1) Relax the constraints
For relaxing the constraint, I flipped my thinking:
What are the conditions of a room that I would absolutely never want to live in?
- No first floor, No loft
- Commute time over 30 mins, more than 5 mins, less than 15 mins to station.
- Room smaller than 30 m^2 (I had enough of smallness when living in HK)
- No built-in air conditioner
- No room over XXX monthly rent
Then everything becomes optional. Maybe I want a separate bedroom with a balcony. Or maybe I want to live in a mansion with proper lobby and security. Or maybe I want to live in a newly-built apartment. Or maybe I want to have a convenient store nearby. But those are nice-to-haves. By not enforcing these conditions, the constraints became more relaxed and the search became more reasonable.
2) Limit the search space
Tokyo is a huge city. My office is located in Shibuya, a major transportation hub that has several train lines go through. I had to choose a neighborhood to cut down the candidates. In the end, I choose the neighborhood where my temporary housing is at: Setagaya-ku.
The main reason I stuck to my status-quo is the train commute. Tokyo is notorious for its rush hour experience. I had been commuting from here for a month and found it quite bearable. This is because is that Meidaimae station has two lines, one going to Shibuya and another going to Shinjuku (also a major city center), so a lot of people get off the train to exchange lines.
I experimented with different times and locations of the platform and found the optimal way of commuting from this station. I heard so many horror stories about other train lines, so I decided not to take a risk of moving to another neighborhood and stick with the certainty that I managed to clear out during the last month.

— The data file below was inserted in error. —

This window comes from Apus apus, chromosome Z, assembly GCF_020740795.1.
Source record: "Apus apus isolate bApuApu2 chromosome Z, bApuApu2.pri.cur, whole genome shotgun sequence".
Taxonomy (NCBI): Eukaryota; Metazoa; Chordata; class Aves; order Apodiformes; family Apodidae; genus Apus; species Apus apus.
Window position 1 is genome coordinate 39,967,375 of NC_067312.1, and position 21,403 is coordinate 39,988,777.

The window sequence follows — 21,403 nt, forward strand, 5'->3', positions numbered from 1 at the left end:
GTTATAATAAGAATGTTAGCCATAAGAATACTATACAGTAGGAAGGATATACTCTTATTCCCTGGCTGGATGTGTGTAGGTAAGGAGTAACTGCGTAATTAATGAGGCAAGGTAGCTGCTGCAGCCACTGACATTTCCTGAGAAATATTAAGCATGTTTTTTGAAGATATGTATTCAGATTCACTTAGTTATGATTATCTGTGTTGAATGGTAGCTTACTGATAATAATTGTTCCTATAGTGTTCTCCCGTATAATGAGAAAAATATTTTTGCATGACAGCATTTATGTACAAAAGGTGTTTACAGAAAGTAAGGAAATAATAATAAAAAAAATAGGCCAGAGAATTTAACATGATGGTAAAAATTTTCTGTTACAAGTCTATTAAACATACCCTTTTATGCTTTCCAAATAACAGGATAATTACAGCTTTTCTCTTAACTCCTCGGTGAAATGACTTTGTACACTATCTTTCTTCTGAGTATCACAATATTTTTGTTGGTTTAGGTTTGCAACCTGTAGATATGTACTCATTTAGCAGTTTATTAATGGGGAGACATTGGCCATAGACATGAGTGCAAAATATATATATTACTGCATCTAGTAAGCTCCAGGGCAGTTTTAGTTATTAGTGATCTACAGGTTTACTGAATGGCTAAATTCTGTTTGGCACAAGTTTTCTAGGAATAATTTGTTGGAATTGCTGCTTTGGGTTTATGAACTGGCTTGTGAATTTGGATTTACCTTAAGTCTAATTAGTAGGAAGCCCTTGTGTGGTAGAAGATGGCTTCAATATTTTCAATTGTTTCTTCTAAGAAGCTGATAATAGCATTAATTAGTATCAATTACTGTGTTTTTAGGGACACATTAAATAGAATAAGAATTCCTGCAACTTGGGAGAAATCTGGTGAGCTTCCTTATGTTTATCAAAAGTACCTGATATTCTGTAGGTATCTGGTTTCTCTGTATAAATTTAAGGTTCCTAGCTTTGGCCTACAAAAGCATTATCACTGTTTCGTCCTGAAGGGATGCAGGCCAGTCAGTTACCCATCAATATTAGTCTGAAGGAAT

So when I searched for rooms, I asked the agent to limit the search to this neighborhood. Another positive side-effect was that room viewing logistics were so much simpler as we only needed to drive around one area.
When to decide?
Searching for a room is similar to finding your life-long marriage partner (if you are looking for one). You have to find an optimal stopping point. Is your current partner the best I would get in my life? What if your next future boy/girlfriend will be a better husband/wife material?
There are costs too - whether they are physical, mental, or monetary - for each search (not sure if I am talking about finding room or partner at this point). Also, the more time you spend in the game, your value may go down.
Luckily, I watched this TED talk a few years ago by Hannah Fry, The Mathematics of Love, introducing the 37% rule.